Microsoft's latest intiative to replace weekly patching with monthly patching may be more benefical to users in the battle to protect themselves from malicious attacks, says Simon Moores.
Wave goodbye to patch Wednesday. Microsoft has conceded that even with the best intentions, asking businesses to patch their systems on a weekly basis is to much to expect.
The news comes a week after Steve Ballmer announced a new initiative from the company, which will see Microsoft developing "safety technologies". This will be delivered in Windows XP (Service Pack 2) SP2 and is designed to better protect its customers from the growing threat of malicious attack.
Reeling from the barrage of criticism following the damage caused by Blaster, Sobig-F, Welchia and Swen, Microsoft will soon introduce security enhancements designed to improve the resilience of its products whether they have been patched or not.
This, however, will not be an instantaneous solution to a growing problem, and the latest Service Packs will trickle out from Microsoft between now and summer of 2004.
Microsoft has also recognised that the way it manages its security bulletins requires changes, realising that the problems for the customer invariably begin once vulnerability has been identified by the company.
Businesses are now demanding a much better risk assessment from the company, one capable of presenting the very worst case scenario, in what might be described as a "drop everything" warning for critical security updates.
As a result, we are now going to see the company stressing the importance of patch application, rather than expecting applause for patch development, in the hope that this measure will improve uptake and narrow the period of exposure faced by business.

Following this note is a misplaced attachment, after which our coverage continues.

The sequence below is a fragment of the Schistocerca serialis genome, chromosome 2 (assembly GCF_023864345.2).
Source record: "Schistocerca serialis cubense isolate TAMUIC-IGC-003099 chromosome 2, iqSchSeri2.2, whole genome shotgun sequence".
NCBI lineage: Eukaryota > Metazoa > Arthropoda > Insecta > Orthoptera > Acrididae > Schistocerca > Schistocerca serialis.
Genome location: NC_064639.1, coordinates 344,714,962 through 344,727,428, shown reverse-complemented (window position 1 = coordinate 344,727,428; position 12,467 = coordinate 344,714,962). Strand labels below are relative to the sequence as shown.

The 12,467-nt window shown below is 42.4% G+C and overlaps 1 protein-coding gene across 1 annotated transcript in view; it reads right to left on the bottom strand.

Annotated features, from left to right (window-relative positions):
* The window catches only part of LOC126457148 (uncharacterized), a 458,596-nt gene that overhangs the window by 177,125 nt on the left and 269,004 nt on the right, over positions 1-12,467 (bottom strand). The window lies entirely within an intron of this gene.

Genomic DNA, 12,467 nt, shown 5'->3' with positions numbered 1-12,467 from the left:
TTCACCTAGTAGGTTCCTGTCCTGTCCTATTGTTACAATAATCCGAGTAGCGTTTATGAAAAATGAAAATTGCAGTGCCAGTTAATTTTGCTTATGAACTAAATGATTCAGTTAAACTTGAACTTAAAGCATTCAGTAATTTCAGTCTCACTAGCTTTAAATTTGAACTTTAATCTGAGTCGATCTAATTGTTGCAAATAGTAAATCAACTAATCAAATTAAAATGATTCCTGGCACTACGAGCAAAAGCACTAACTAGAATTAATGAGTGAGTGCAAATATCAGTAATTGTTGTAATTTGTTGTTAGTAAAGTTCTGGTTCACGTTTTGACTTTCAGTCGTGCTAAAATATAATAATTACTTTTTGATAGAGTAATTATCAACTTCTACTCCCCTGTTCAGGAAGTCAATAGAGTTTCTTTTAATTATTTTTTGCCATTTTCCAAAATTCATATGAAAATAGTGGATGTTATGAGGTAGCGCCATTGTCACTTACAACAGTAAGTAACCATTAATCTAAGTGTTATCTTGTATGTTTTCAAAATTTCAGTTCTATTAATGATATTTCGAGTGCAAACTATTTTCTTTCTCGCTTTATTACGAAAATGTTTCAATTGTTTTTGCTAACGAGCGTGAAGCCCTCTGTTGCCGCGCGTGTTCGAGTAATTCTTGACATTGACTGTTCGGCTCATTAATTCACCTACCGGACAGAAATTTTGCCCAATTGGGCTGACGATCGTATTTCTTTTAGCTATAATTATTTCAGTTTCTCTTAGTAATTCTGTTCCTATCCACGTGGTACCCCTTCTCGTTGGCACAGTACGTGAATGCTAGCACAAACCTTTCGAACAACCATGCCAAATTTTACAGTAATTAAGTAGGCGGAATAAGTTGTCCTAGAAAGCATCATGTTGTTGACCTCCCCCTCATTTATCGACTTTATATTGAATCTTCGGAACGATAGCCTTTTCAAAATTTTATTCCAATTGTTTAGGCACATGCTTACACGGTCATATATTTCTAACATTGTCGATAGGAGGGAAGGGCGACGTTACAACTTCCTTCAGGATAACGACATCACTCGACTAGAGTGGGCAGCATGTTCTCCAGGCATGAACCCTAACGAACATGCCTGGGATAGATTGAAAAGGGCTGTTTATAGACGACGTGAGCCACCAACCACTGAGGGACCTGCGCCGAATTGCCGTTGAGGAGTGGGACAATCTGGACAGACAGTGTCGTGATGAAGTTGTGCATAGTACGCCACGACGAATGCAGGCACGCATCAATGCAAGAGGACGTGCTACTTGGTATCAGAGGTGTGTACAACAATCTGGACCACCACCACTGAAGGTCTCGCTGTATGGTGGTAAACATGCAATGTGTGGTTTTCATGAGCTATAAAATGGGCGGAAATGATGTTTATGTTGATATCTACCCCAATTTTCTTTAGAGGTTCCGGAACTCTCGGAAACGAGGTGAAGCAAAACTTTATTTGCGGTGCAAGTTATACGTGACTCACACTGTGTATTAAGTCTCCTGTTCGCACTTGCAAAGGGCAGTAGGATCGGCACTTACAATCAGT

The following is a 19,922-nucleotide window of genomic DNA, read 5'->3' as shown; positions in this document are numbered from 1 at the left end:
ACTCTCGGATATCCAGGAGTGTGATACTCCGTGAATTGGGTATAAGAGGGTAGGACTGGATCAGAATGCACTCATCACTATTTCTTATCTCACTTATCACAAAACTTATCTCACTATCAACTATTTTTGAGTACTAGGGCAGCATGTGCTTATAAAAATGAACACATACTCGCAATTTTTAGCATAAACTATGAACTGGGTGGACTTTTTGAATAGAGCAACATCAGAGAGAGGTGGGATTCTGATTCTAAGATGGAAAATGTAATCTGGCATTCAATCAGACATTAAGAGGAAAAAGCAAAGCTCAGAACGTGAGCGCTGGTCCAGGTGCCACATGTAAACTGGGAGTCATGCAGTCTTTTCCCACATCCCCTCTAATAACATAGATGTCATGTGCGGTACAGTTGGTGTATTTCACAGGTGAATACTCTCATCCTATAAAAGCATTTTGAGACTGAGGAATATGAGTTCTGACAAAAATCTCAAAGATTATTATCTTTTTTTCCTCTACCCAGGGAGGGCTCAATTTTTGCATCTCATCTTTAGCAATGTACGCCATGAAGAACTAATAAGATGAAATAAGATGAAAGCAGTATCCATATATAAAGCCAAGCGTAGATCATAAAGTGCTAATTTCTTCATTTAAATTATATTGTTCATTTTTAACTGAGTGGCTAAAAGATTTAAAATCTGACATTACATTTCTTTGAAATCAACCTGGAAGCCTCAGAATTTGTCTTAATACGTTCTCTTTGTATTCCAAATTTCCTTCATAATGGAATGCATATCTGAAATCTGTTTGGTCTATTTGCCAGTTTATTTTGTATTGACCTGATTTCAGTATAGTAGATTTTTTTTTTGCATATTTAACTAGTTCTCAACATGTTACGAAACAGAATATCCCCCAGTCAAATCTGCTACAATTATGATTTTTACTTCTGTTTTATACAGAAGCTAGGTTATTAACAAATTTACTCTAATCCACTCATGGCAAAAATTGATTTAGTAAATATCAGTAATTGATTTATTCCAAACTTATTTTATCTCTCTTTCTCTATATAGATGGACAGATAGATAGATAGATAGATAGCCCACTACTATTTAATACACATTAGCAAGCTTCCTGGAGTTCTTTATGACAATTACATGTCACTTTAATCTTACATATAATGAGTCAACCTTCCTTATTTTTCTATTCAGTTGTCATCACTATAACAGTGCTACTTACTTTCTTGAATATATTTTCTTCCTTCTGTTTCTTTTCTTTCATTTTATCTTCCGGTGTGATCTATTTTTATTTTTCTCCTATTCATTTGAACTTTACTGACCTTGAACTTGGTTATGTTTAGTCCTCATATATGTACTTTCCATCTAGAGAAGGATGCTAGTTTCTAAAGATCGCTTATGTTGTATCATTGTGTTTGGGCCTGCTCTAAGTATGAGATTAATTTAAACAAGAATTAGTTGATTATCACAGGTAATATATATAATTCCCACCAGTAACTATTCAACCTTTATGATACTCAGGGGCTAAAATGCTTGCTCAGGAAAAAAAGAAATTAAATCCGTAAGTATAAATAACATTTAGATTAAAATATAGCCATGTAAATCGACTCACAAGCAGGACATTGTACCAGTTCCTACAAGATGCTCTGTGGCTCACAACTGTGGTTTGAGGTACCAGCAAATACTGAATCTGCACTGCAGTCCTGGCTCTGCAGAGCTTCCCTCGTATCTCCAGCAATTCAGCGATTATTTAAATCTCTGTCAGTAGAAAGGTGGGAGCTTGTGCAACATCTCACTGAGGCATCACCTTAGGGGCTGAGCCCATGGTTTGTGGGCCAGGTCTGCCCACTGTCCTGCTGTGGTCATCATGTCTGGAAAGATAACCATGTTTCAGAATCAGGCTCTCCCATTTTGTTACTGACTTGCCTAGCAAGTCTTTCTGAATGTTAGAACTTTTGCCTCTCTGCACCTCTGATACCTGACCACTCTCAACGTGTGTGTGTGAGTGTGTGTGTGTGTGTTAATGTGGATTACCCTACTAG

Is this news something to cheer about, replacing "patch Wednesday" with "First Tuesday"?
The answer should be yes. After all, if the information security process can’t get any worse, then there’s always hope that it might get better with a different strategy.
However, if we read between the lines, this is a commitment to better processes and not a solution to a broader problem which remains largely insoluble this side of 2005.
Trustworthy Computing, the sequel, is a start, but rather like the film Star Wars, it could run on for ever, and some might describe last week’s announcement by Ballmer as just another Jedi mind trick.
Personally, I believe "First Tuesday" represents a good start because experience shows that where once a week sounded like a good idea at the beginning, once a month with Microsoft is more than enough for most of us.
What do you think?
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Setting the world to rights with the collected thoughts and opinions of leading industry analyst Dr Simon Moores of Zentelligence.
Acting globally, Zentelligence (Research) advises governments, suppliers, business and the media on the evolution, application and delivery of leading-edge technologies and specialises in the areas of eGovernment and information security.
For further information on Zentelligence and its research, presentation and analyst services visit www.zentelligence.com